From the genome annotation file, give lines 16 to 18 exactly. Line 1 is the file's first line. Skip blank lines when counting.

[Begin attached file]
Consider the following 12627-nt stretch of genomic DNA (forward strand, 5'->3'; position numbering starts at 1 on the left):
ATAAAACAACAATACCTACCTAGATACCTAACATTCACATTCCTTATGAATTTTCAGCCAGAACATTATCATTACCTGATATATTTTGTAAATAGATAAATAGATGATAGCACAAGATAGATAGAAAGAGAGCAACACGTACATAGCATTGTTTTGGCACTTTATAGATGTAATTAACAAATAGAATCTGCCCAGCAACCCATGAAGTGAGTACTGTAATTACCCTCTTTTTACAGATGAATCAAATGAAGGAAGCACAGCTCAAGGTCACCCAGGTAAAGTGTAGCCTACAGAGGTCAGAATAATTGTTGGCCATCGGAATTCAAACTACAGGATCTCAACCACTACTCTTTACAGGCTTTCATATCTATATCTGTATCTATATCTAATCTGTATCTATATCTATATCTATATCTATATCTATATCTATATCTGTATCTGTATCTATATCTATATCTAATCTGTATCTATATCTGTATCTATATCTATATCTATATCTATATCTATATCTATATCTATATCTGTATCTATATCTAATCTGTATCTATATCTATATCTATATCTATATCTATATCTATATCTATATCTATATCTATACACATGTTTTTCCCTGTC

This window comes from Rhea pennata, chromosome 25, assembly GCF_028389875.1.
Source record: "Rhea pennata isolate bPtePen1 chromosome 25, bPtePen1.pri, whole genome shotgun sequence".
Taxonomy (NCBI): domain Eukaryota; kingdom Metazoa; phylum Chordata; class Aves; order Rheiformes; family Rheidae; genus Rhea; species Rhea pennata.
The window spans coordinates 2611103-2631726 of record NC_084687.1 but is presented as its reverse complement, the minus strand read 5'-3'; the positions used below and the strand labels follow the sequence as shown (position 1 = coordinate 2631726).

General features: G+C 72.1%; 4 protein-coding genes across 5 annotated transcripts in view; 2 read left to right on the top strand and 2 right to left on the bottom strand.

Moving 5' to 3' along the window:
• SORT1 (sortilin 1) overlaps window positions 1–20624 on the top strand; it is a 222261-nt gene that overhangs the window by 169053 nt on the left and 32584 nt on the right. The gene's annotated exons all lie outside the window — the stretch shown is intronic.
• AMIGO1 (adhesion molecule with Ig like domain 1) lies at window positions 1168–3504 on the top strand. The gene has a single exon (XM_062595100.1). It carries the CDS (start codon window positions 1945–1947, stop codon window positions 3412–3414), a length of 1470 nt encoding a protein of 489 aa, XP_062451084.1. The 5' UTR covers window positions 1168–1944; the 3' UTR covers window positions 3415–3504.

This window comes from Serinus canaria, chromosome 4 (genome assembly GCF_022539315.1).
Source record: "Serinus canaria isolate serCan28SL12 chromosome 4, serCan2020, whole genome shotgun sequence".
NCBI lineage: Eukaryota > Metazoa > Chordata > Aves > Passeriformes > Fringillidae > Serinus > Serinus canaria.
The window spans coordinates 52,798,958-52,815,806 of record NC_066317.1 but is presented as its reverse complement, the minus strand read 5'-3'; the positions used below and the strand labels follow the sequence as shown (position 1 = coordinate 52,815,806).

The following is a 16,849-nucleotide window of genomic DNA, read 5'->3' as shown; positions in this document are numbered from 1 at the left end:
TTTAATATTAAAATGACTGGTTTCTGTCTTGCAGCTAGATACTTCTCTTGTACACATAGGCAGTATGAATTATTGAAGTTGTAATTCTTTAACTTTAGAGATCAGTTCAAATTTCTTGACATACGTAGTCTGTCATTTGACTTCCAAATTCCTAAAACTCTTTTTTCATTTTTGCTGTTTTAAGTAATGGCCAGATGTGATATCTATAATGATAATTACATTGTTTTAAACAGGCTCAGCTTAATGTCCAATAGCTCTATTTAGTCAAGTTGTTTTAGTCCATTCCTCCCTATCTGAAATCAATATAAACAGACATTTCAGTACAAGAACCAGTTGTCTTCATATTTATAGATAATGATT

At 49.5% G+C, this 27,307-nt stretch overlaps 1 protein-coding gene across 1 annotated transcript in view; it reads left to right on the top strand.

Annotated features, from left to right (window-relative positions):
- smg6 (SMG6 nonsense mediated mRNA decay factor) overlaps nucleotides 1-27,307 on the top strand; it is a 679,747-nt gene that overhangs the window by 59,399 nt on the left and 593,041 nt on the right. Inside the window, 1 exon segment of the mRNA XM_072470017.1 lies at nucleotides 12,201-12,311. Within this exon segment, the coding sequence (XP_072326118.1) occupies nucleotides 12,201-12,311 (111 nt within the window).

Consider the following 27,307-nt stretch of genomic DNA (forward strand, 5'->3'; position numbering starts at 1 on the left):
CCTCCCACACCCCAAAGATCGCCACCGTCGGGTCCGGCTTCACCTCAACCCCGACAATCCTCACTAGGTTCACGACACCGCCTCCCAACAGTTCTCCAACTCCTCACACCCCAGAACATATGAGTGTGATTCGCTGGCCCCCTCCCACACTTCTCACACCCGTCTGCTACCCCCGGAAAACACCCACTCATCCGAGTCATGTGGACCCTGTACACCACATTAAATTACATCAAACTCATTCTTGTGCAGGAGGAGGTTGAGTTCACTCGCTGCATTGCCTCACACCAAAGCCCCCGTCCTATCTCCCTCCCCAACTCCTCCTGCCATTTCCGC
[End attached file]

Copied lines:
TTTAATATTAAAATGACTGGTTTCTGTCTTGCAGCTAGATACTTCTCTTGTACACATAGGCAGTATGAATTATTGAAGTTGTAATTCTTTAACTTTAGAGATCAGTTCAAATTTCTTGACATACGTAGTCTGTCATTTGACTTCCAAATTCCTAAAACTCTTTTTTCATTTTTGCTGTTTTAAGTAATGGCCAGATGTGATATCTATAATGATAATTACATTGTTTTAAACAGGCTCAGCTTAATGTCCAATAGCTCTATTTAGTCAAGTTGTTTTAGTCCATTCCTCCCTATCTGAAATCAATATAAACAGACATTTCAGTACAAGAACCAGTTGTCTTCATATTTATAGATAATGATT

At 49.5% G+C, this 27,307-nt stretch overlaps 1 protein-coding gene across 1 annotated transcript in view; it reads left to right on the top strand.

Annotated features, from left to right (window-relative positions):